One of the best ways to form a dictatorship is to suppress knowledge. That’s one reason that propaganda is so important. When the people only hear what the government wants them to, they tend to become compliant…or at least that’s the theory. When Adolph Hitler was elected to office, he was the people’s choice, but they had no idea just how evil he was and how long they would be stuck with him. With the end of democracy, Germany became a one-party dictatorship. The Nazis began a massive propaganda campaign to win the loyalty and cooperation of Germans. The Nazi Propaganda Ministry, directed by Dr Joseph Goebbels, took control of all forms of communication in Germany…newspapers, magazines, books, public meetings, and rallies, art, music, movies, and radio. Viewpoints in any way threatening to Nazi beliefs or to the regime were censored or eliminated from all media. The German people were isolated from the outside world, and while they did not like it, the government became their only source of information.
Germany was now led by a self-educated, high school drop-out named Adolf Hitler, who was by nature strongly anti-intellectual. For Hitler, the reawakening of the long-dormant Germanic spirit, with its racial and militaristic qualities, was far more important than any traditional notions of learning. Books and writings by such authors as Henri Barbusse, Franz Boas, John Dos Passos, Albert Einstein, Lion Feuchtwanger, Friedrich Förster, Sigmund Freud, John Galsworthy, André Gide, Ernst Glaeser, Maxim Gorki, Werner Hegemann, Ernest Hemingway, Erich Kästner, Helen Keller, Alfred Kerr, Jack London, Emil Ludwig, Heinrich Mann, Thomas Mann, Karl Marx, Hugo Preuss, Marcel Proust, Erich Maria Remarque, Walther Rathenau, Margaret Sanger, Arthur Schnitzler, Upton Sinclair, Kurt Tucholsky, Jakob Wassermann, H.G. Wells, Theodor Wolff, Emilé Zola, Arnold Zweig, and Stefan Zweig, were suddenly unGerman. Their books were pulled from libraries and schools. Then, on the night of May 10, 1933, an event unseen in Europe since the Middle Ages occurred as German students from universities once regarded as among the finest in the world, gathered in Berlin to burn books with unGerman ideas. It was the Nazi burning of knowledge. Students can be very impressionable, and easily lead, and these students played right into Hitler’s hand.
The youth-oriented Nazi movement had always attracted a sizable following among university students. Even back in the 1920s they thought Nazism was the wave of the future. They joined the National Socialist German Students’ League, put on swastika armbands and harassed anti-Nazi teachers. Many formerly reluctant professors were swept along by the outpouring of student enthusiasm that followed Hitler’s seizure of power. Most of the professors eagerly surrendered their intellectual honesty and took the required Nazi oath of allegiance. They also wanted to curry favor with Nazi Party officials in order to grab one of the academic vacancies resulting from the mass expulsion of Jewish professors and deans. The entire education system of a nation changed…almost overnight. As the German-Jewish poet, Heinrich Heine, had declared, a hundred years before the advent of Hitler, “Wherever books are burned, human beings are destined to be burned too.” And so it was in the end.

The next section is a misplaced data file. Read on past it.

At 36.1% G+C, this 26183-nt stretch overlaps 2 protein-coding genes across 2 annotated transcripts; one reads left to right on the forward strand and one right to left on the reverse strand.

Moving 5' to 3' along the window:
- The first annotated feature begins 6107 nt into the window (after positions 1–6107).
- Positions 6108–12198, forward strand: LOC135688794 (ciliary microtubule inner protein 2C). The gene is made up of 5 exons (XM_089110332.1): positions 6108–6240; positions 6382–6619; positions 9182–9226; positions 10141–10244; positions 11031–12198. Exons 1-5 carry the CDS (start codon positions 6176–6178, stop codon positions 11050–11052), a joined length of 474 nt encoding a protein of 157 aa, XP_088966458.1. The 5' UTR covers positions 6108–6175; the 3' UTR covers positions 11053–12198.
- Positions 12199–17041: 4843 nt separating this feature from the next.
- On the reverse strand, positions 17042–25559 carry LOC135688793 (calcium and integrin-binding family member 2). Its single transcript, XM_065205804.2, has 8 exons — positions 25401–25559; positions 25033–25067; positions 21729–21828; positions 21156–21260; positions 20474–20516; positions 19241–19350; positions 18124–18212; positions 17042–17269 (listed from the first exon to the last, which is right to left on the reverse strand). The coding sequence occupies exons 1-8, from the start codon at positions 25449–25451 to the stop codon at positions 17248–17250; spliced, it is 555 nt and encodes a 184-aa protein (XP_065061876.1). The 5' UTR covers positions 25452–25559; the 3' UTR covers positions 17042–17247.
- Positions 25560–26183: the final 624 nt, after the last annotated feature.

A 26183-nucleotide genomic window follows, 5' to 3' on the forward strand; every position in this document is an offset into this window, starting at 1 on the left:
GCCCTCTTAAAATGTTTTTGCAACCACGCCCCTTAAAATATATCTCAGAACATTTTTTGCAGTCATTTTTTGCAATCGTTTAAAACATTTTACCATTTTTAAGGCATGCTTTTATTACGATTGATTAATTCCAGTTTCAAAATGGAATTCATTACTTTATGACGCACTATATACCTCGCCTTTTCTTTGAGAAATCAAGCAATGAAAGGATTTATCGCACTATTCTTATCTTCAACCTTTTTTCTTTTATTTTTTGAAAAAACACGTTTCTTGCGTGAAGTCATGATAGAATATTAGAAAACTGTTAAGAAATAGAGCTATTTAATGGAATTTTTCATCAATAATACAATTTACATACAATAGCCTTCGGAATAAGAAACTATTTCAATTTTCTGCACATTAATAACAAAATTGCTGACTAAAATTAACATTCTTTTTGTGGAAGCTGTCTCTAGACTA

Have you ever noticed that there are some people who seem very knowledgeable about alot of things? I’m not talking about a know it all. I’m talking about someone who just knows a lot about a lot of things. That is the way Bob’s great uncle is. He isn’t the type of person to brag about what he knows, he just shares his knowledge in such an interesting way, that it is a pleasure to listen to him.
Great Uncle Frank is the fourth of five brothers in his family. He and his wife, Helen went on to have five sons of their own. The first time I met then was when they brought Bob’s great grandparents from Yakima, Washington to Casper, Wyoming to visit the family here in August, 1976. Not only were he and his wife very interesting people, but his parents, Bob’s great grandparents were too. I could definitely see where Great Uncle Frank got his thirst for knowledge. His parents were amazing people in great health, who lived at home their entire lives. They were alert and sharp as tacks well into their ninety’s, and I expect Frank and Helen will do the same.
Frank was a college professor until his retirement, and Helen was a social worker. Frank taught Science at Washington State University in Pullman, Washington, but science was not all he knew about. He was a virtual encyclopedia of knowledge. He can carry on a conversation about almost any subject you might want to talk about, and talk intelligently about it too. Some people do a lot of reading, and some people just retain information very easily. I’m not sure which one applies to Frank, but the knowledge is definitely stored in his memory in a orderly fashion that was easily accessible. It was a pleasure to talk with him.
Having five sons, Frank was always interested in anything that would interest his boys, and help them become the best men they could be. He settled on the Boy Scouts, and he was active in the Boy Scouts for many years. I will always feel blessed to have known this amazing man, and his equally amazing wife.